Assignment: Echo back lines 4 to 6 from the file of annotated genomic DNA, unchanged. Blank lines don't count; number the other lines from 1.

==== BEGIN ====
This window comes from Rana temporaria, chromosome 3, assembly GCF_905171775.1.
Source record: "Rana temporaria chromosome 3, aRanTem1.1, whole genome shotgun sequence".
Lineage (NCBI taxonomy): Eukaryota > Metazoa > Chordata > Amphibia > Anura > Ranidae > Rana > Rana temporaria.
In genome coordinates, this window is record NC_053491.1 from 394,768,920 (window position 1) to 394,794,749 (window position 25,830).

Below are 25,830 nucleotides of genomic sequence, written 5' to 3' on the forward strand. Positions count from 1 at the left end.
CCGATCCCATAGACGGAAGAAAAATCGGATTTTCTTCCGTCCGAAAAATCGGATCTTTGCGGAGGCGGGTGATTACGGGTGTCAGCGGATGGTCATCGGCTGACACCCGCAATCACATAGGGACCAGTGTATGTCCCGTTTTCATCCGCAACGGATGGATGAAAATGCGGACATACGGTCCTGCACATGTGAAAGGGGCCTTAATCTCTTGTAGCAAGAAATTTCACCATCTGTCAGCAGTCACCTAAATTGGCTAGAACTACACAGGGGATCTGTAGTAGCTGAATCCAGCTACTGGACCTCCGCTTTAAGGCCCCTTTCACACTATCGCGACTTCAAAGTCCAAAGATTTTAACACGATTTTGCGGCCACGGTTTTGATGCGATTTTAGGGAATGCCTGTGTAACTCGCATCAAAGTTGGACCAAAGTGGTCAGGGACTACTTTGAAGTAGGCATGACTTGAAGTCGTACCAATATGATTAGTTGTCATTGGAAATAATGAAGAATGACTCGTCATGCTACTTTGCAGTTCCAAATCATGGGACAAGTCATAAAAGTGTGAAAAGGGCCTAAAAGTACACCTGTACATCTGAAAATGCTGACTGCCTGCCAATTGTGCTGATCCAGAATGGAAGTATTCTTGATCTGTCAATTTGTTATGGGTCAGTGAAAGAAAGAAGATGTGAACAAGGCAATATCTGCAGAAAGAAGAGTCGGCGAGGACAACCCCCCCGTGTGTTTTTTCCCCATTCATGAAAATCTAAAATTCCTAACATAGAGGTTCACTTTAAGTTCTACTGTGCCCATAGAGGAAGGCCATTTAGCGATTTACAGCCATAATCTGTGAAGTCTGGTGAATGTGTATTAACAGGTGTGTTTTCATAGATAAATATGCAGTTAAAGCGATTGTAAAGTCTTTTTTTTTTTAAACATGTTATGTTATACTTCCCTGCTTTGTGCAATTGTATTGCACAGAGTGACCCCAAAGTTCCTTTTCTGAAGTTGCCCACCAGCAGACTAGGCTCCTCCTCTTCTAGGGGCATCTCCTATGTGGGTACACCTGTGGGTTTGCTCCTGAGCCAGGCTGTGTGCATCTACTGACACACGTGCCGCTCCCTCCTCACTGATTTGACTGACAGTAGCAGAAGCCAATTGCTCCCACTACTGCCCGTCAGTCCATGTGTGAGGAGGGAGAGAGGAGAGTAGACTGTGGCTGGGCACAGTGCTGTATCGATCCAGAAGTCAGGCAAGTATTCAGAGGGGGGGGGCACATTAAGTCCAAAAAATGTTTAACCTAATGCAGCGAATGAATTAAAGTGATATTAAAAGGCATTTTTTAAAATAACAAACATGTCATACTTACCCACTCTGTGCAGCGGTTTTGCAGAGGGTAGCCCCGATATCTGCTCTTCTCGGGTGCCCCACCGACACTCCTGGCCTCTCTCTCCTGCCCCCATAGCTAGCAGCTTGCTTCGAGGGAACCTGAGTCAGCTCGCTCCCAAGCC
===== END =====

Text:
In genome coordinates, this window is record NC_053491.1 from 394,768,920 (window position 1) to 394,794,749 (window position 25,830).

Below are 25,830 nucleotides of genomic sequence, written 5' to 3' on the forward strand. Positions count from 1 at the left end.
CCGATCCCATAGACGGAAGAAAAATCGGATTTTCTTCCGTCCGAAAAATCGGATCTTTGCGGAGGCGGGTGATTACGGGTGTCAGCGGATGGTCATCGGCTGACACCCGCAATCACATAGGGACCAGTGTATGTCCCGTTTTCATCCGCAACGGATGGATGAAAATGCGGACATACGGTCCTGCACATGTGAAAGGGGCCTTAATCTCTTGTAGCAAGAAATTTCACCATCTGTCAGCAGTCACCTAAATTGGCTAGAACTACACAGGGGATCTGTAGTAGCTGAATCCAGCTACTGGACCTCCGCTTTAAGGCCCCTTTCACACTATCGCGACTTCAAAGTCCAAAGATTTTAACACGATTTTGCGGCCACGGTTTTGATGCGATTTTAGGGAATGCCTGTGTAACTCGCATCAAAGTTGGACCAAAGTGGTCAGGGACTACTTTGAAGTAGGCATGACTTGAAGTCGTACCAATATGATTAGTTGTCATTGGAAATAATGAAGAATGACTCGTCATGCTACTTTGCAGTTCCAAATCATGGGACAAGTCATAAAAGTGTGAAAAGGGCCTAAAAGTACACCTGTACATCTGAAAATGCTGACTGCCTGCCAATTGTGCTGATCCAGAATGGAAGTATTCTTGATCTGTCAATTTGTTATGGGTCAGTGAAAGAAAGAAGATGTGAACAAGGCAATATCTGCAGAAAGAAGAGTCGGCGAGGACAACCCCCCCGTGTGTTTTTTCCCCATTCATGAAAATCTAAAATTCCTAACATAGAGGTTCACTTTAAGTTCTACTGTGCCCATAGAGGAAGGCCATTTAGCGATTTACAGCCATAATCTGTGAAGTCTGGTGAATGTGTATTAACAGGTGTGTTTTCATAGATAAATATGCAGTTAAAGCGATTGTAAAGTCTTTTTTTTTTTAAACATGTTATGTTATACTTCCCTGCTTTGTGCAATTGTATTGCACAGAGTGACCCCAAAGTTCCTTTTCTGAAGTTGCCCACCAGCAGACTAGGCTCCTCCTCTTCTAGGGGCATCTCCTATGTGGGTACACCTGTGGGTTTGCTCCTGAGCCAGGCTGTGTGCATCTACTGACACACGTGCCGCTCCCTCCTCACTGATTTGACTGACAGTAGCAGAAGCCAATTGCTCCCACTACTGCCCGTCAGTCCATGTGTGAGGAGGGAGAGAGGAGAGTAGACTGTGGCTGGGCACAGTGCTGTATCGATCCAGAAGTCAGGCAAGTATTCAGAGGGGGGGGGCACATTAAGTCCAAAAAATGTTTAACCTAATGCAGCGAATGAATTAAAGTGATATTAAAAGGCATTTTTTAAAATAACAAACATGTCATACTTACCCACTCTGTGCAGCGGTTTTGCAGAGGGTAGCCCCGATATCTGCTCTTCTCGGGTGCCCCACCGACACTCCTGGCCTCTCTCTCCTGCCCCCATAGCTAGCAGCTTGCTTCGAGGGAACCTGAGTCAGCTCGCTCCCAAGCC